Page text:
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You've seen those stunning amaryllis bulbs blooming during the holidays and later, brightening winter windowsills. Discover how to grow big, beautiful amaryllis of your own. It's remarkably easy.
The stored energy inside your amaryllis bulb creates the flower display you love. Small bulbs don't have much energy and are destined to deliver underwhelming displays, with one stem and a few blooms. Or worse, only foliage. Large bulbs produce multiple stems and more flowers. In this case, more is absolutely better.
Some bulbs - amaryllis among them; actually have immature flowers tucked inside. Because large bulbs have room inside for several flower buds, you get more flower stems with bigger flower clusters. This is part of the stored energy mentioned above. The rest of the bulb's interior is what's responsible for producing roots and leaves.
Bulbs measuring 28-32cm around are nice, big bulbs. Shoot for this size. Here's a visual reference with a regulation size baseball. If you find ones that are larger, at a decent price, snag them. You'll congratulate yourself later.
A tennis ball is 21cm around. An amaryllis bulb the size of a tennis ball is undersized. Avoid it; don't set yourself up for disappointment. (Big box stores, looking at you . . .)
Note: a few types of amaryllis mature to smaller bulbs. These include Papillio/Butterfly amaryllis (the only oval bulbs in the group) and many of the cybister or spider amaryllis. These typically produce bulbs around 24-26cm, no matter how mature.
When considering how to grow big, beautiful amaryllis, starting with a plump robust bulb is the number one tip. Bigger bulbs represent the cream of the crop and because of this they tend to cost a few dollars more. And once you've grown some of the biggies you'll see first-hand that the superior results are worth it.
Here’s a planting guide that provides all the information you’ll need to get your amaryllis off to a great start. What size pot? How deep to plant? It’s all here: Amaryllis Planting Guide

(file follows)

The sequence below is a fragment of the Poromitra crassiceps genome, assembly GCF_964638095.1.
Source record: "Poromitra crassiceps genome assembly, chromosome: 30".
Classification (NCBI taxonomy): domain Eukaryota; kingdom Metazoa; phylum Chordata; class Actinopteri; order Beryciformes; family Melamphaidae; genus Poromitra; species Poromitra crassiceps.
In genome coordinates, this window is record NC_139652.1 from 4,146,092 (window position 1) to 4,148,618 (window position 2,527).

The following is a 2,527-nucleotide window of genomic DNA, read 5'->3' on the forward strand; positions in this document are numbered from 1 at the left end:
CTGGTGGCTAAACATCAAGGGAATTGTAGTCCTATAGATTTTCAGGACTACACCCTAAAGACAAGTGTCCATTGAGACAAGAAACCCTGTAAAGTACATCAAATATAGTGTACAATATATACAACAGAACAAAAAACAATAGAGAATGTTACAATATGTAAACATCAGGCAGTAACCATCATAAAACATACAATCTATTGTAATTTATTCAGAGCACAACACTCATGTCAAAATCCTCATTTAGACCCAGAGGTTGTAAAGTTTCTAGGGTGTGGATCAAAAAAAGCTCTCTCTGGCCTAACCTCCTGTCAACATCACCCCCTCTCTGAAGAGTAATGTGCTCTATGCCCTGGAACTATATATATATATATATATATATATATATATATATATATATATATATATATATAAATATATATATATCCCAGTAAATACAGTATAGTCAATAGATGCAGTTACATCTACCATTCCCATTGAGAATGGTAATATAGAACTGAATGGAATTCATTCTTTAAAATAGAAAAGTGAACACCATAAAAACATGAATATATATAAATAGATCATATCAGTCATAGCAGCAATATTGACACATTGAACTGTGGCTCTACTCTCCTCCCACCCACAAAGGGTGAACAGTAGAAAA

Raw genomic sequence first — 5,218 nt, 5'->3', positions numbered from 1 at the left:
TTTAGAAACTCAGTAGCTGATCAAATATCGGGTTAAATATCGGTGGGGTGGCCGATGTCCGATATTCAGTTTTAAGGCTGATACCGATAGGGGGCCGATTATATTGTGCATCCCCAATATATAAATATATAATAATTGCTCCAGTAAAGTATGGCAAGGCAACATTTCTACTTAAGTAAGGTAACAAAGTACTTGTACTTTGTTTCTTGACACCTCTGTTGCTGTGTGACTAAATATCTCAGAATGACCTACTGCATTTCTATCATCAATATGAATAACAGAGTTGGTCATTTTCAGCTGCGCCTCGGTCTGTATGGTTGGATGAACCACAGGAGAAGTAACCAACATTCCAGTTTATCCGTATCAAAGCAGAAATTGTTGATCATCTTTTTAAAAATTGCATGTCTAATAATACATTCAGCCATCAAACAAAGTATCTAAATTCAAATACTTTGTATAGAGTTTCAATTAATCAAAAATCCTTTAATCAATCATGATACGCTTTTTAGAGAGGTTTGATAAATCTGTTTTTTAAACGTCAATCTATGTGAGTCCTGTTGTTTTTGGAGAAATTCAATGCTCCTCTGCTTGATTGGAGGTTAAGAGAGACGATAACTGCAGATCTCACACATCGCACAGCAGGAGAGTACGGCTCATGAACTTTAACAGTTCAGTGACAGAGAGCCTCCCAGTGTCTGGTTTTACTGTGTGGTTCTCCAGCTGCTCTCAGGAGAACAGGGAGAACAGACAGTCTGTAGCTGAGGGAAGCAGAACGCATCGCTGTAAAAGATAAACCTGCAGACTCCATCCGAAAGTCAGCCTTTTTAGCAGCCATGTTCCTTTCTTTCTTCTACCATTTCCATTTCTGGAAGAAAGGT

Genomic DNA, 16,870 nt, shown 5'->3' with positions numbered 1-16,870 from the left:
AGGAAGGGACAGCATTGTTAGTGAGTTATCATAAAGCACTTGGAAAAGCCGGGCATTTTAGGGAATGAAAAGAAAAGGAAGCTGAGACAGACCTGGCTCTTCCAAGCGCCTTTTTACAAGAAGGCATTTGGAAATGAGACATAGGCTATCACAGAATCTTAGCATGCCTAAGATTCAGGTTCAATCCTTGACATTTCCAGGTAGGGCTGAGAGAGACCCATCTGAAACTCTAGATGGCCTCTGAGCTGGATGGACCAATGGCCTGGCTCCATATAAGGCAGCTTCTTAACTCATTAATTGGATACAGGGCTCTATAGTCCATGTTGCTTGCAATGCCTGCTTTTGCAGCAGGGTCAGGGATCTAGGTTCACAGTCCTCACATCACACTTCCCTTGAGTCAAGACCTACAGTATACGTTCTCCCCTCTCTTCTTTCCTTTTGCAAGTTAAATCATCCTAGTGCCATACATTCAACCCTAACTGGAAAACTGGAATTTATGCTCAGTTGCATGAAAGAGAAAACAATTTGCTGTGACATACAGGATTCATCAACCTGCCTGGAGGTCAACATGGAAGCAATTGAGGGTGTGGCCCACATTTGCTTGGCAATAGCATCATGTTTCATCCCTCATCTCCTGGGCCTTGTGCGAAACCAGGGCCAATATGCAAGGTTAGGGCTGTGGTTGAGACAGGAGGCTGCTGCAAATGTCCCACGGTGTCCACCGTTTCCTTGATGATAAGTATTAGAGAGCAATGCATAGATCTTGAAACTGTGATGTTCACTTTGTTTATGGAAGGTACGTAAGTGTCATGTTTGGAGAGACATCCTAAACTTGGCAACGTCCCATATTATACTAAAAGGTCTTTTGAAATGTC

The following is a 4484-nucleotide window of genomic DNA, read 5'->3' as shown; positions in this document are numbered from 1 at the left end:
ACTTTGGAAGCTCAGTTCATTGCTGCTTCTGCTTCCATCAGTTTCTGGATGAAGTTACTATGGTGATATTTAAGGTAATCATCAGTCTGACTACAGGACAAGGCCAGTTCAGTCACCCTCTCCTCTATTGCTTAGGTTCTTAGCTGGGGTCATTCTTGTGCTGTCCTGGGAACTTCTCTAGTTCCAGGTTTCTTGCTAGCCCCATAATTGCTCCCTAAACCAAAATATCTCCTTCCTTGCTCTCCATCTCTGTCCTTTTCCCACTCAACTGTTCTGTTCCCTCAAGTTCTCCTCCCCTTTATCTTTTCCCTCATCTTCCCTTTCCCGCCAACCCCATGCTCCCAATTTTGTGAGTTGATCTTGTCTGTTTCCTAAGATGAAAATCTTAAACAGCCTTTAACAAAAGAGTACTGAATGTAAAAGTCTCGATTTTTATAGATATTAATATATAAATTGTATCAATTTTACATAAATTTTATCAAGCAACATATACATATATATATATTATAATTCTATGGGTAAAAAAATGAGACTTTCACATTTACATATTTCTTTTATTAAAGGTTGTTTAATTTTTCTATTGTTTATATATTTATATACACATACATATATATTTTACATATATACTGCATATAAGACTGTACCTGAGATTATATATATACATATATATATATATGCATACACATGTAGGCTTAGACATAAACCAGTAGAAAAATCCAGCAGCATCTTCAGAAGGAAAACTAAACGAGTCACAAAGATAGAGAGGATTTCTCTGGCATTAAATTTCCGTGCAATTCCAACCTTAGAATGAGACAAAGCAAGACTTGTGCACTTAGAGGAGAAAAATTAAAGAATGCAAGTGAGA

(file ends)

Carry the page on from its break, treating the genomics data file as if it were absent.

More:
When your amaryllis is first planted, it needs just a nudge of moisture to wake it from dormancy and encourage growth. Early on, there are no leaves, stems or flowers and so the plant requires little moisture. Be a bit more generous with water as the plant develops foliage. Shoot for soil that’s very lightly moist, not wet. If in doubt, error on the side of too little water.
This is a case where more is not better. Too much water leads to wet soil and rotted bulbs.
Nope. Everything your amaryllis needs to grow, flower and be gorgeous is tucked inside the bulb. We don't recommend adding fertilizer. No need to complicate things.
Amaryllis stalks tend to grow towards the sun, sometimes resulting in curved stems. To limit this, just quarter turn the pot every few days. Easy, peasy.
When growing plants don’t get as much sunlight as they need, the result is often an overly tall, stretched out profile. This is true of amaryllis. While the plants still flower beautifully in most cases, you’ll probably want to add some support to avoid having the large, weighty blooms tip the plant over. It's surprising how full and heavy the clusters of large flowers can become.
The growth rate of amaryllis foliage varies with variety, cultural conditions and even the individual plant. So don't worry if your plant's leaves choose to appear earlier or later than the flowers. Variation is normal. Leaves are needed to gather sunlight and replenish the bulb for the future, but foliage plays no part in this year's flowering process.
Yes! If you live in Texas, southern California or another place where the soil doesn't freeze in winter, amaryllis make stellar garden plants. Growing into huge, traffic-stopping multi-bulb clumps, these flower each spring, year after year, with wild abandon. So for all you warm-weather gardeners, don't miss the opportunity to include these brilliant landscape plants.
End of season sales are an excellent way to scoop up enough amaryllis bulbs to make a stunning garden statement, at great prices. These bulbs hold well out of the ground for longer than most, if kept in very cool temperatures and high humidity. (Not on a room-temperature retailer's shelf, where they'll sprout or dry up.) So buying from a reputable bulb seller in January through February or March can be a smart move.
That's it! You have all the insider tips for growing big, beautiful amaryllis that are sure to impress.
Need to brush up on amaryllis planting fundamentals, care and tips? Find them here: Amaryllis Planting Guide
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